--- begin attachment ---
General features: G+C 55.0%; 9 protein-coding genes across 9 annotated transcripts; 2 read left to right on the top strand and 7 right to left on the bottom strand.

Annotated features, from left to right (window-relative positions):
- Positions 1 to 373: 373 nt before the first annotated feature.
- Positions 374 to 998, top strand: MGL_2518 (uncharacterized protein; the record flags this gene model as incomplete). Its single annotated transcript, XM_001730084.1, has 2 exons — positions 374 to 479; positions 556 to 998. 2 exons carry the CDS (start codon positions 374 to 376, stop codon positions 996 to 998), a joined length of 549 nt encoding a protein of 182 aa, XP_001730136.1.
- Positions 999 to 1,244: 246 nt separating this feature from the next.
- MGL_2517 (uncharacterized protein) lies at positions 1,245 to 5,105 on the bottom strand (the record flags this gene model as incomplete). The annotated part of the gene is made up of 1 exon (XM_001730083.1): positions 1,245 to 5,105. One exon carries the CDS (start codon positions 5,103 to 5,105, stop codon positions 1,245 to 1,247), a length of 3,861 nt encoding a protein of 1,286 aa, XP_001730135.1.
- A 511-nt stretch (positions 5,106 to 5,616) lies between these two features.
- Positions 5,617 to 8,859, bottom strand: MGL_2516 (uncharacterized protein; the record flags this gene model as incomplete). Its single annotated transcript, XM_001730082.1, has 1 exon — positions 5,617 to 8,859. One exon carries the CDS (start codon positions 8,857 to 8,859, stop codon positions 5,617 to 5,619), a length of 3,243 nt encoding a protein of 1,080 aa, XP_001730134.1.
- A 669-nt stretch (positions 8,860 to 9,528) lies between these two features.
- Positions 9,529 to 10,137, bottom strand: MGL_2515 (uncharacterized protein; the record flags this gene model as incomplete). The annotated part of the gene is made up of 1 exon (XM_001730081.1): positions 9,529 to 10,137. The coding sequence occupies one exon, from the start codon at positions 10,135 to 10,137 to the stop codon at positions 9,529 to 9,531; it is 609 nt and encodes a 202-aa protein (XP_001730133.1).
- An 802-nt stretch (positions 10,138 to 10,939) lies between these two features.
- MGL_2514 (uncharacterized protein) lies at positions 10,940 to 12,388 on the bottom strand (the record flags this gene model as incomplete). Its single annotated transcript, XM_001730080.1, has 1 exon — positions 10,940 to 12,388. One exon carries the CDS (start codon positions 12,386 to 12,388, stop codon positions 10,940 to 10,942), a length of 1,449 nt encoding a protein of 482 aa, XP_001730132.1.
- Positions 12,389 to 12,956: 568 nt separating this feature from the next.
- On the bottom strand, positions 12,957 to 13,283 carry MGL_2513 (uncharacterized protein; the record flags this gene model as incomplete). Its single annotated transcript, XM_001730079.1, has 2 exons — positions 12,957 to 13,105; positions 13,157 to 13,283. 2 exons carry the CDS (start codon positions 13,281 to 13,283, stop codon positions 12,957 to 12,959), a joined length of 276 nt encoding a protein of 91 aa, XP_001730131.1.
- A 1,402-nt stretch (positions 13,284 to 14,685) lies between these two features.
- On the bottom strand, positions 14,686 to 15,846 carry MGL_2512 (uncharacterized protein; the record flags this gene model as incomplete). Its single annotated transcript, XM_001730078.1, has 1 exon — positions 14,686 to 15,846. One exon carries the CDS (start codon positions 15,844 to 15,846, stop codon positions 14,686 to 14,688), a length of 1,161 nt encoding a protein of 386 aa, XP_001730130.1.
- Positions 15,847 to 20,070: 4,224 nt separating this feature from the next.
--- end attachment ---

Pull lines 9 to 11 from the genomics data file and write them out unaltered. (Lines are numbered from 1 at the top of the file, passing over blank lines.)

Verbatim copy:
- A 669-nt stretch (positions 8,860 to 9,528) lies between these two features.
- Positions 9,529 to 10,137, bottom strand: MGL_2515 (uncharacterized protein; the record flags this gene model as incomplete). The annotated part of the gene is made up of 1 exon (XM_001730081.1): positions 9,529 to 10,137. The coding sequence occupies one exon, from the start codon at positions 10,135 to 10,137 to the stop codon at positions 9,529 to 9,531; it is 609 nt and encodes a 202-aa protein (XP_001730133.1).
- An 802-nt stretch (positions 10,138 to 10,939) lies between these two features.